Advert for Philips Rotalix X-Ray Tube

Advert for Philips Rotalix
X-Ray Tube


Example of a rotating anode X-Ray tube (Photo by Daniel W. Rickey)

Example of a rotating anode X-Ray tube
(Photo by Daniel W. Rickey)








Louise’s Tube (above) is a more modern model of an X-Ray Tube. Although we cannot be certain, due to the fact that some elements are missing, this is presumably a Rotalix produced by Philips in the 50s. The great innovation of this tube is its rotating anode, the aim of which was to guarantee simplicity of operation and safety of both the operator and patient.

Example of a valve tube

Example of a valve tube

Kate’s preliminary research led to her consulting a specialist to find out more about her X-Ray Tube (right). After contacting a curator based in the United States she discovered that what we believed to be a fourth X-Ray Tube, is in fact likely to be a valve tube instead. She also contacted a radiologist for a further opinion, who confirmed the curator’s view. A valve tube is part of the X-Ray tube set up and supplies the X-Ray tube with energy.

Many interesting questions about the X-Ray tubes could only be half answered through literature research, so we also decided to carry out some analysis to help us confirm our hypotheses. First of all we decided to examine the tubes under UV light, since the fluorescence of the glass can be indicative of the type of glass used to make them. None of the glasses showed fluorescence, except for one, the Jackson Tube, which to our great amazement fluoresced bright green! This confirmed what we had suspected: the tube is possibly made of uranium glass, which appears to be consistent with some early X-Ray tubes. However, the amazement was then followed by a little concern due to the possible radioactivity of the glass, so we decided to measure the radiation levels using a Geiger Counter – the time between the clicks reassured us that there was nothing to worry about!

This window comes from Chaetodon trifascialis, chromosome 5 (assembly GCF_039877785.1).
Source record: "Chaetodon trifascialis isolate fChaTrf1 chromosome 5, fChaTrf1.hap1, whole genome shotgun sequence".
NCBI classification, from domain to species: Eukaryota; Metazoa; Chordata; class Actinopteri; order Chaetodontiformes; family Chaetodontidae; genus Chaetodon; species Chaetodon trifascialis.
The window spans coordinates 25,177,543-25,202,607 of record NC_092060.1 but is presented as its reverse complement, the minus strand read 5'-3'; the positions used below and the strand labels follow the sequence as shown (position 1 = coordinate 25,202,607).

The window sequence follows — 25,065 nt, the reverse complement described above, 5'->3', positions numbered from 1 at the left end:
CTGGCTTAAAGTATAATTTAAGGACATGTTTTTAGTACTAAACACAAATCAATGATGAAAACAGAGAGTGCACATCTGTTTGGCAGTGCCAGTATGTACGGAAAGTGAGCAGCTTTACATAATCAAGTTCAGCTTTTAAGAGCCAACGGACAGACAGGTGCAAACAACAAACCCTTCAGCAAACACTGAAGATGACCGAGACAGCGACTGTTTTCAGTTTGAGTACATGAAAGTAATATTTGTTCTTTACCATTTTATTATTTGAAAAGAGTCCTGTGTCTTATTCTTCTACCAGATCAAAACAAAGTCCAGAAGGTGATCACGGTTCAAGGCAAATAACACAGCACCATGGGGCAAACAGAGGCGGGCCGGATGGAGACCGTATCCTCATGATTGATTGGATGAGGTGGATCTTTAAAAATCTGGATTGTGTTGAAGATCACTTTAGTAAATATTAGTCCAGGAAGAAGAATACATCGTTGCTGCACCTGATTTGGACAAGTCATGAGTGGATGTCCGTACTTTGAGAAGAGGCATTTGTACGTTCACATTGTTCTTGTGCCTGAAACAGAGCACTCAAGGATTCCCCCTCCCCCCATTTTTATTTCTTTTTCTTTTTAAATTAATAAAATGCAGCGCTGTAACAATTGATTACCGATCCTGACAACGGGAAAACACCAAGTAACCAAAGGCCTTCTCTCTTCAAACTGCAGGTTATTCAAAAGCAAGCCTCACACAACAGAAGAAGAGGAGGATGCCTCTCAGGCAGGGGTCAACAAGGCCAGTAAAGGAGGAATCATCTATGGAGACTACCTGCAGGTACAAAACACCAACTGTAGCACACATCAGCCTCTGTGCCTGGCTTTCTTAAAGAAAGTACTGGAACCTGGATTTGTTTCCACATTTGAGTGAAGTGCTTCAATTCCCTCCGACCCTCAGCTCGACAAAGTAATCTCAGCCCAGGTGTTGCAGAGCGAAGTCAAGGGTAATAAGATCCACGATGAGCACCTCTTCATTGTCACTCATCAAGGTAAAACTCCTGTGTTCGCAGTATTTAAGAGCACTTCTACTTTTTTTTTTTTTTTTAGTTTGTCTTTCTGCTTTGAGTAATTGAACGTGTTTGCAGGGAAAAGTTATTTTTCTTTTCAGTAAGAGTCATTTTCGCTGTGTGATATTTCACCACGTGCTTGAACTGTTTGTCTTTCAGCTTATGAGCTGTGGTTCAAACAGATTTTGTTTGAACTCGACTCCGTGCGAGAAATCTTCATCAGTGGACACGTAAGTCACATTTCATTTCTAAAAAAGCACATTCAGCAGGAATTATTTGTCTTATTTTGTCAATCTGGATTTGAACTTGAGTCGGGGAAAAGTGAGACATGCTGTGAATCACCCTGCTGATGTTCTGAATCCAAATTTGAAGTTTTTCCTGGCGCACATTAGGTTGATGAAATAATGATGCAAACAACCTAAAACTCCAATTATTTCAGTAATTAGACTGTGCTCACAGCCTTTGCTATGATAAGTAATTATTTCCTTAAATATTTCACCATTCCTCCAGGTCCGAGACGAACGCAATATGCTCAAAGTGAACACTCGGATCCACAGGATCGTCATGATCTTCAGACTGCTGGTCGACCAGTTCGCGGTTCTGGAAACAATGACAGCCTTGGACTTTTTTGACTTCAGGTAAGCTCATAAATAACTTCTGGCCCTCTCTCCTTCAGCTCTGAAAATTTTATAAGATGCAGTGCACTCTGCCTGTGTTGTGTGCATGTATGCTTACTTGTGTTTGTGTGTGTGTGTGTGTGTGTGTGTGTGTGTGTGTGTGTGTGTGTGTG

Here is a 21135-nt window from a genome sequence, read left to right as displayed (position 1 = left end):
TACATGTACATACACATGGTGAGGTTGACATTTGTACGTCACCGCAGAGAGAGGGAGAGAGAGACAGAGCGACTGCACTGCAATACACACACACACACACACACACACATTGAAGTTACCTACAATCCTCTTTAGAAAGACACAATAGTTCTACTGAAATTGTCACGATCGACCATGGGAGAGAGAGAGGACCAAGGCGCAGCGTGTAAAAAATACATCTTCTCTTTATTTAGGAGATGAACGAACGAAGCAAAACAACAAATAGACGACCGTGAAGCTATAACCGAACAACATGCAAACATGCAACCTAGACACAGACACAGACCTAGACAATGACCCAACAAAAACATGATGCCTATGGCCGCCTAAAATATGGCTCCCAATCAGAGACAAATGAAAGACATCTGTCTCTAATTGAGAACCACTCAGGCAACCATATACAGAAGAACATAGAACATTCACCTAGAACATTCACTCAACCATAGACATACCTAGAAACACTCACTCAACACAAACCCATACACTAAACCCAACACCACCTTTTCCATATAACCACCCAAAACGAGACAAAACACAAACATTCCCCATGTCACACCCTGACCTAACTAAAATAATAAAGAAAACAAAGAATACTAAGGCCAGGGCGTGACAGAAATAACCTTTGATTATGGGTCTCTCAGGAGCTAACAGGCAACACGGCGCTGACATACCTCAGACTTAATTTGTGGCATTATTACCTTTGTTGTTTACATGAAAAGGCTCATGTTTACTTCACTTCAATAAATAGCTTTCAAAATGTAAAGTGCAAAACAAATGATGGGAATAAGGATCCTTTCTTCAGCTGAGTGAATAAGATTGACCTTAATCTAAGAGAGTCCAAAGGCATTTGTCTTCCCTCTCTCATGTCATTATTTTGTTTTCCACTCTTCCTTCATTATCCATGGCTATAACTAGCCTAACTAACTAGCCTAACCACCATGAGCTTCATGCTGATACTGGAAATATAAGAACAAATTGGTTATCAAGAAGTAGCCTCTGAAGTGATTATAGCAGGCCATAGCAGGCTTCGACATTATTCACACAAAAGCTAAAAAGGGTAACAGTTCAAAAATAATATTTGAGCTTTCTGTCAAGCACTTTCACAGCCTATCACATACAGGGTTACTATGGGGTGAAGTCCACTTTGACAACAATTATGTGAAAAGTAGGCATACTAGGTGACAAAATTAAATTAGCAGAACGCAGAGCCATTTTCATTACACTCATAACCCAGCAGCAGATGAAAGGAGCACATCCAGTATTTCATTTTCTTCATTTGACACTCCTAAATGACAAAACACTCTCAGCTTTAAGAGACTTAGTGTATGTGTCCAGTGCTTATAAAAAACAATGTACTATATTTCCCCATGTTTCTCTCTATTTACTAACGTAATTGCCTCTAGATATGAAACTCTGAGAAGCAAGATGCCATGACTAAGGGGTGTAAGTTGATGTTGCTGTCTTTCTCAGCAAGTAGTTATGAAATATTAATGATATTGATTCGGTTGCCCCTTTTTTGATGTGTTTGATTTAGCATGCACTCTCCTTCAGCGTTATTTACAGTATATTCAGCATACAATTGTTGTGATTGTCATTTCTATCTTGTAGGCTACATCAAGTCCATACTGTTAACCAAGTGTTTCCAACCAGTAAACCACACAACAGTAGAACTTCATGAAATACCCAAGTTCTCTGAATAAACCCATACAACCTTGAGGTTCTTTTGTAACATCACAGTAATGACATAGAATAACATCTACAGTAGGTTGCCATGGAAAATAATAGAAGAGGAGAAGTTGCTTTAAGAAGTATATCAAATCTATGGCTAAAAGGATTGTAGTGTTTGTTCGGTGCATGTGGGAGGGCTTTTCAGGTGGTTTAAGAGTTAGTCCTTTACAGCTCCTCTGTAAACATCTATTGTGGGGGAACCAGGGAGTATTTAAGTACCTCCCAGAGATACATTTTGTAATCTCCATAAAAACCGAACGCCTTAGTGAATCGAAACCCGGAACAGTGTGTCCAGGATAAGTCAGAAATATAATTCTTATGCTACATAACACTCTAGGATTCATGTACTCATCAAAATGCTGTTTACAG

Jackson Tube under UV light fluorescing green (Photo by author)

Jackson Tube under UV light fluorescing green
(Photo by author)

As a result of their use, X-Ray tube glass tends to change colour. The resulting colouration is usually due to the depositing of impurities on the inside surface of the glass. While the Jackson Tube shows a purple colouration, the other three tubes have taken on a yellow-amber colour. To attempt to  determine the nature of the impurities, we decided to analyse the objects using a Portable X-Ray Fluorescence Analyser (pXRF). Although we could not achieve definite answers, we were able to establish that the deposits are of a metallic nature. Although we will not sample any of the X-Ray tubes in order to carry out further analysis of the impurities on the glass surfaces, Kate will analyse some glass splinters belonging to her valve tube, using the Scanning Electron Microscope. Aside from the glass, XRF analysis was also carried out on other components of the tubes, allowing us to identify their composition, helping us to confirm what we had suspected following our preliminary research.

The next Conserve it! Blog post will show the progress made in the conservation of the tubes. Some impressive reconstruction is going on!